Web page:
Monday, February 24, 2014

Lobster Rolls and Roasted Cauliflower

Is there anything more decadent than lobster? For me, not really. I'm down at the lakehouse this weekend, so I decided to make something nice for my mom, and I'm a sucker for a good lobster roll. Plus we had a giant head of cauliflower left over from another project, so the unlikely pair wound up as dinner.
To make an excellent lobster roll, you need a good, creamy base that you add the meat to. You're going for a balance of creamy mayo sauce (I'm shaking my head at those of you, mostly derby friends, who are cackling like 12-year-old boys at the potential for dirty jokes here. You know who you are), crunch from the celery and bread crust, firm texture of the lobster itself, and mix of sweet (lobster with a bit of sugar in the sauce), salty, spicy (from the smoked paprika), and tart (from the lemon). However, you have to be really careful and taste your sauce a lot. Don't let one flavor get too pronounced, or it will overpower the lobster, which is pretty delicate. When you have your sauce mixed (see below for the recipe), put it in the refrigerator to chill.
I'm a fan of steaming or boiling the lobster. I think boiling is the easiest, and because I just bought tails, there was no dramatic scene a la Julie and Julia to be had. You just need a pot of salted water that is deep enough to submerge the lobster in. Bring the water to a boil. I boiled my 16 ounces of lobster for 8 1/2 minutes, and they came out completely cooked without being over done. The tails will be all curled up when you take them out. Let them cool a bit, stretch them out flat, and use a large, sharp knife to cut them (longways) down the center into two large strips. Pull out the meat with a fork and dice it into just a smidge larger than bite-size pieces. Add the lobster meat to your sauce and put it back in the fridge to chill.

While your lobster mix chills and develops flavor, move on to the side dish. I unabashedly love cauliflower. I can't lie. Pureed, shredded into fake rice, roasted, whatever. I opted for, well, whatever you would call this method. First, boil your cauliflower head until it just begins to get tender, about 20 minutes. Pull it out of the water to drain. While it cools, mix one cup Italian seasoned bread crumbs, 1/3 cup shredded parmesan cheese, a pinch of cayenne pepper or smoked paprika (depending on if you like spice), 1/3 t. garlic salt, and 2 T. oil or melted butter. You could use panko either with the bread crumbs or instead, if you like. If you do that, make sure you season your panko well. Mix well. Transfer the cauliflower into a baking dish, flower up, and press the mix onto the cauliflower in a thick layer.
Bake at 350 degrees for about twenty minutes or until just golden. I love this slightly salty compliment to the natural sweetness of the vegetable, and it was not as weird a combination with the lobster as I had feared.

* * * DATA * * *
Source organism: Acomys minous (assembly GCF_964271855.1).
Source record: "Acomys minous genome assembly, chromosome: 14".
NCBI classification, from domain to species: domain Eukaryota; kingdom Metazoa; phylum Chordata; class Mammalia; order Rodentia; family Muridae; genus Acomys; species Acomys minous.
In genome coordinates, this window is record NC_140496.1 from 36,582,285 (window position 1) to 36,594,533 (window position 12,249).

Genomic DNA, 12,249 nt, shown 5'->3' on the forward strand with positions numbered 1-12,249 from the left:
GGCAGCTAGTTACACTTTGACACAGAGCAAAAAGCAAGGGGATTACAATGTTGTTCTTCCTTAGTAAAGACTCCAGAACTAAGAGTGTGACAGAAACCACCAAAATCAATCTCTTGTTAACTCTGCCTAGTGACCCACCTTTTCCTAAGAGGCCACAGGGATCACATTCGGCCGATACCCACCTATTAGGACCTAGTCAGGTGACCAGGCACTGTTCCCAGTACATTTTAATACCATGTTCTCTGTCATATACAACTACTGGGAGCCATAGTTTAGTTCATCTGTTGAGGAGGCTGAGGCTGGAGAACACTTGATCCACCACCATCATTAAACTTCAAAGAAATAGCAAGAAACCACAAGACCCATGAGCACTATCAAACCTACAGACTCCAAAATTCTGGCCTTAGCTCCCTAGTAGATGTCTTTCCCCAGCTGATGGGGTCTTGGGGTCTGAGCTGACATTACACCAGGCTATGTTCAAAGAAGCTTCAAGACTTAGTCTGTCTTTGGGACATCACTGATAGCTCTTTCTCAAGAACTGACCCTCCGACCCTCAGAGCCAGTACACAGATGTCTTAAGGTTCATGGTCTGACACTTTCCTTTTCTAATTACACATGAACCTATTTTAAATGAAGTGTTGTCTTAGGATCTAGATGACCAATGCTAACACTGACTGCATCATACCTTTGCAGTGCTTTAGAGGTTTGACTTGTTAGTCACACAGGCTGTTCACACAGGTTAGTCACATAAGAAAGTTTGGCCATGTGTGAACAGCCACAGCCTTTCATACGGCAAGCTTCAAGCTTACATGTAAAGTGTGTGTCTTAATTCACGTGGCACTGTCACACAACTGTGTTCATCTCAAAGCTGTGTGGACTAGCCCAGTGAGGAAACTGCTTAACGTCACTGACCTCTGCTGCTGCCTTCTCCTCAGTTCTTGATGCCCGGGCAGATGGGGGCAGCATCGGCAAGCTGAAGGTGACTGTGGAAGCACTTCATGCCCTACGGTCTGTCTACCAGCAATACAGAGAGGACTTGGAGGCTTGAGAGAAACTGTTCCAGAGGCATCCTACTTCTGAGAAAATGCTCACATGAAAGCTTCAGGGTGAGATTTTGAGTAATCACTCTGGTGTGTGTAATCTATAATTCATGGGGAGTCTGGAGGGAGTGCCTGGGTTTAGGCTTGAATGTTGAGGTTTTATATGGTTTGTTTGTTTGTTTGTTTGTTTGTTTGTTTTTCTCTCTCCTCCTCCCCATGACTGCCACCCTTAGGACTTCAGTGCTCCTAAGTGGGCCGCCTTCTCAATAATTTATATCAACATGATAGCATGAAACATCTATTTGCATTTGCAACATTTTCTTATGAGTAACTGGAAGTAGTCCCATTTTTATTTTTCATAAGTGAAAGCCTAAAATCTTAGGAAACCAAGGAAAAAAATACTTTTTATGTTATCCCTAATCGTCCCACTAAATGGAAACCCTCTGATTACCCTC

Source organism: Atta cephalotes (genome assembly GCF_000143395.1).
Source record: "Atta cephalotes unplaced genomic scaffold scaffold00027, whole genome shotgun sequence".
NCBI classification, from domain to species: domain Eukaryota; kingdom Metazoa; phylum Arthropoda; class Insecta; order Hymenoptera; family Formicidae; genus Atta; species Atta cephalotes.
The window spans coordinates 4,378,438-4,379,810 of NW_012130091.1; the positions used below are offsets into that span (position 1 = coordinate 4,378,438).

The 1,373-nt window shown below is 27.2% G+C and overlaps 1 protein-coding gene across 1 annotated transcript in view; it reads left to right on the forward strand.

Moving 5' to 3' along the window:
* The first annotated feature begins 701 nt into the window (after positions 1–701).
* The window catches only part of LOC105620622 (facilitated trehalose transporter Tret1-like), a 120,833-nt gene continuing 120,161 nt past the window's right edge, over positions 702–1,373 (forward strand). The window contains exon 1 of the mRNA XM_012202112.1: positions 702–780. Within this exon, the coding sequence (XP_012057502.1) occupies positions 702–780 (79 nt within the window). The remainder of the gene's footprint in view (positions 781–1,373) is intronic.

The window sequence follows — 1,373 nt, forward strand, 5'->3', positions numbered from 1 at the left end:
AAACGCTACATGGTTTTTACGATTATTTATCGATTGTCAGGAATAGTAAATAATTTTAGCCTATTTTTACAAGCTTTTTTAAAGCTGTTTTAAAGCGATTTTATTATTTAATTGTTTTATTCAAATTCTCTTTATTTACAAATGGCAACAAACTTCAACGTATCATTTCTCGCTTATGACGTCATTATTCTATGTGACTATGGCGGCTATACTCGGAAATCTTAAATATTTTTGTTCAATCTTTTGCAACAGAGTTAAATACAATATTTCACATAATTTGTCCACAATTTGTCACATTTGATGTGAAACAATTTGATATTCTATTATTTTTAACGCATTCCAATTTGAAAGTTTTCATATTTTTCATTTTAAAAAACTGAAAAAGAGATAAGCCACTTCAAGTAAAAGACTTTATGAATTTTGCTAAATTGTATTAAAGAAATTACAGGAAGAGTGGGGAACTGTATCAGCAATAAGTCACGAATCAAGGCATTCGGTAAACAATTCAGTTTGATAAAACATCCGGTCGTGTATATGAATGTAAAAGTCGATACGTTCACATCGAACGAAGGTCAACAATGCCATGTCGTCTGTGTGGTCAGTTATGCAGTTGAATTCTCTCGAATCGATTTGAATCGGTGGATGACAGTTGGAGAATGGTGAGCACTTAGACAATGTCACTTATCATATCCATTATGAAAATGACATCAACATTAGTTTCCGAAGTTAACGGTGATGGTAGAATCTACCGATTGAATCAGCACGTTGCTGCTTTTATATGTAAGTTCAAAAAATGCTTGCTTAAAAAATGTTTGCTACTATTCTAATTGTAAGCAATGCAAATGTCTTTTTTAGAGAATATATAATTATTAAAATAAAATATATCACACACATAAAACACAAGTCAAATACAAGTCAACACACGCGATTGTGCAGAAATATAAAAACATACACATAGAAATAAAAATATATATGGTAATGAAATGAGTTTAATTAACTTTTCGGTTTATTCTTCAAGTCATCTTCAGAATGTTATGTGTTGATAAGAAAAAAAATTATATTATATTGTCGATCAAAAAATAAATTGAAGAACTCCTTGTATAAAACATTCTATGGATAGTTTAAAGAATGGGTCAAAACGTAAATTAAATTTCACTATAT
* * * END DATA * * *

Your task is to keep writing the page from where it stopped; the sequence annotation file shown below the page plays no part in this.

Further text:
And okay, so I get that this isn't technically a lobster roll. I didn't see any rolls I was interested in at the store, and there was a lovely loaf of fresh ciabatta bread to be had. So I lightly toasted it, spread it with my lobster mix, added some avocado, and sprinkled on some really rough, large-flake sea salt. I served it with some of my sweet and spicy pickles, and it was sort of a sexual experience.

Lobster Roll (recipe is for two people)
  • 2 8 oz. lobster tails
  • 2/3 cup mayonnaise
  • 2 1/2 T. lemon juice (preferably fresh)
  • 1/2 t. smoked paprika
  • 1/2 T. granulated sugar
  • 2 stalks celery (from center of bunch, chopped fairly small)
  • 3 T. parsley (flat leaf, chopped)
  • 2 T. butter (unsalted, melted)
  • pinch of nutmeg
  • garlic salt/sea salt to taste (I added both, probably about a total of 1/2 t. together, but add slowly and taste a lot!)
  • Avocado
  • Rolls or bread (I like ciabatta) 
Make your lobster sauce first so it can chill and the flavors can develop. Mix the mayo, lemon juice, celery, and parsley in a medium-sized bowl. Then add the sugar and spices a little bit at a time, stirring in well and tasting each time, until you like the flavor. When you like it, add in the melted butter and refrigerate. 

Fill a pot with enough water to submerge the lobster tails (but don't put them in until it's boiling), salt it, and bring to a boil. When the water is at a rapid boil, drop in the lobster tails. Mine were pretty small, so I let them boil for 8 1/2 minutes. Probably the most important step of this recipe is not to overcook the lobster, as it will go rubbery. Remove from water and put on a plate to cool. When the tails are cool enough to handle, stretch them out flat, legs down, and cut longways with a large, sharp knife. It will then be quite easy to remove the meat in four large pieces with a fork. Chop into about one-inch pieces. When they're completely cool, add to the lobster sauce and put back in the fridge. 

When you're nearly ready to eat, lightly butter your bread or rolls and warm in the oven. Divide your lobster mix onto your bread and top with avocado and a pinch of sea salt (unless your lobster sauce is really salty).